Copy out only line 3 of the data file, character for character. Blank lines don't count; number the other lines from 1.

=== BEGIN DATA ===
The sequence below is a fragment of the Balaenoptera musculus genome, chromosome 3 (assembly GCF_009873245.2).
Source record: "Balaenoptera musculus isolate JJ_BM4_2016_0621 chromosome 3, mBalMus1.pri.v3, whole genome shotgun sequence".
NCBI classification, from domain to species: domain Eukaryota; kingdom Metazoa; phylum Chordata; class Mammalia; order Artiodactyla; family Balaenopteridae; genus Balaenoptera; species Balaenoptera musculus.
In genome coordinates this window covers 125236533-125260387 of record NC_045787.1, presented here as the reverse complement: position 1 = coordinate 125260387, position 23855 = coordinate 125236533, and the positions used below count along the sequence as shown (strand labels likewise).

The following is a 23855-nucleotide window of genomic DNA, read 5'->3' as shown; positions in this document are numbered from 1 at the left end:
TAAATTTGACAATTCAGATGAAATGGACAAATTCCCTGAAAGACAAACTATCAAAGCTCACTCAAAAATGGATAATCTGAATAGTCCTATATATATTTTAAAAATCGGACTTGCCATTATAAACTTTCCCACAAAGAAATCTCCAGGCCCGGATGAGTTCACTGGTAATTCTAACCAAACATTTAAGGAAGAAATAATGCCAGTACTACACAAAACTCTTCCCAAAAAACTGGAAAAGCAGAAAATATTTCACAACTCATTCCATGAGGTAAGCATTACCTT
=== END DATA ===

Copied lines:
NCBI classification, from domain to species: domain Eukaryota; kingdom Metazoa; phylum Chordata; class Mammalia; order Artiodactyla; family Balaenopteridae; genus Balaenoptera; species Balaenoptera musculus.